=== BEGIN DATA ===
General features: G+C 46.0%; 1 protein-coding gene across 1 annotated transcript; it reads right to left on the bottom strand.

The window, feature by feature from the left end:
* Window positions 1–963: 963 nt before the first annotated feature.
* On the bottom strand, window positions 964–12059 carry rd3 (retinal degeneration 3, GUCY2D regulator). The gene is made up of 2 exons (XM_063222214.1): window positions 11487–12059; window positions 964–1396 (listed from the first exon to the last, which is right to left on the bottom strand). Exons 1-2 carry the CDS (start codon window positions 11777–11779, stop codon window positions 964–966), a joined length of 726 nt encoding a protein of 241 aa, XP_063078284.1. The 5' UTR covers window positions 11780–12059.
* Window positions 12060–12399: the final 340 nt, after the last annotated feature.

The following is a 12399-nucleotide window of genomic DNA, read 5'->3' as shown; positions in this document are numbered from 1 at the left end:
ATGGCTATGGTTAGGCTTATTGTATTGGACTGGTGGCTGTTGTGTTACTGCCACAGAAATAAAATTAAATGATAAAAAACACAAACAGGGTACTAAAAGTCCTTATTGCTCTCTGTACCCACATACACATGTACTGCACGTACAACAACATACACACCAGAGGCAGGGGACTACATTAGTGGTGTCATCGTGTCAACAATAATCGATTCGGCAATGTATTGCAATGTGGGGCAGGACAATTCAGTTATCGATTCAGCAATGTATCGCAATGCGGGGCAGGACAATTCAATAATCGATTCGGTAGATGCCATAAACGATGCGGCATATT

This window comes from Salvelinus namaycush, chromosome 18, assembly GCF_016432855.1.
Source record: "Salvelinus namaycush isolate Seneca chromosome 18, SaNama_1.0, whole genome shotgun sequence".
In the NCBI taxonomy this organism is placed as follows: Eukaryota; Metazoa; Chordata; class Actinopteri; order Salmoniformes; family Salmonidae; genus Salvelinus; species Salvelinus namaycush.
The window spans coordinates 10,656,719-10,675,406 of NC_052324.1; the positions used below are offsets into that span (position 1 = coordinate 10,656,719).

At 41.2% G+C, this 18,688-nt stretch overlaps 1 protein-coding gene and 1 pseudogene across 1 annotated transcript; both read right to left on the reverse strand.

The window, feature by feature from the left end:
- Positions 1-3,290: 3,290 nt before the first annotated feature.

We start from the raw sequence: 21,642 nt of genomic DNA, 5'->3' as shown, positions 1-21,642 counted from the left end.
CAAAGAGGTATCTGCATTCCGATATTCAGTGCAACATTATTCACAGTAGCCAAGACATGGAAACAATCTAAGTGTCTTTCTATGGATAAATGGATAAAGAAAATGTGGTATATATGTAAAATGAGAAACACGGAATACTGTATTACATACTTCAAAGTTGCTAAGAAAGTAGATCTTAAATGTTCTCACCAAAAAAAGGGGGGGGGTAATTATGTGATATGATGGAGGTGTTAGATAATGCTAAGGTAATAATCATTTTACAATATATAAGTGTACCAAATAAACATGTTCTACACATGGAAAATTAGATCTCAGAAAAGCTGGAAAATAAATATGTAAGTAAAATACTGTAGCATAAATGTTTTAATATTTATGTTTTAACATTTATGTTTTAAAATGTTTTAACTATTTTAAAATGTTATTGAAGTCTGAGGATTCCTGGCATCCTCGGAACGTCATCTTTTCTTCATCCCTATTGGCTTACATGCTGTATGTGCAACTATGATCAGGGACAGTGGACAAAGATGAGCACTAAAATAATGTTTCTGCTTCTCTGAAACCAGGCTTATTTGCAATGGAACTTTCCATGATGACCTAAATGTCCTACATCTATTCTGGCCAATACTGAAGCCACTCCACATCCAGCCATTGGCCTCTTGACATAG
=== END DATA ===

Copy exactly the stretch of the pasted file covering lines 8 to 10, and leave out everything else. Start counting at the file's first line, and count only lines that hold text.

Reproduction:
This window comes from Salvelinus namaycush, chromosome 18, assembly GCF_016432855.1.
Source record: "Salvelinus namaycush isolate Seneca chromosome 18, SaNama_1.0, whole genome shotgun sequence".
In the NCBI taxonomy this organism is placed as follows: Eukaryota; Metazoa; Chordata; class Actinopteri; order Salmoniformes; family Salmonidae; genus Salvelinus; species Salvelinus namaycush.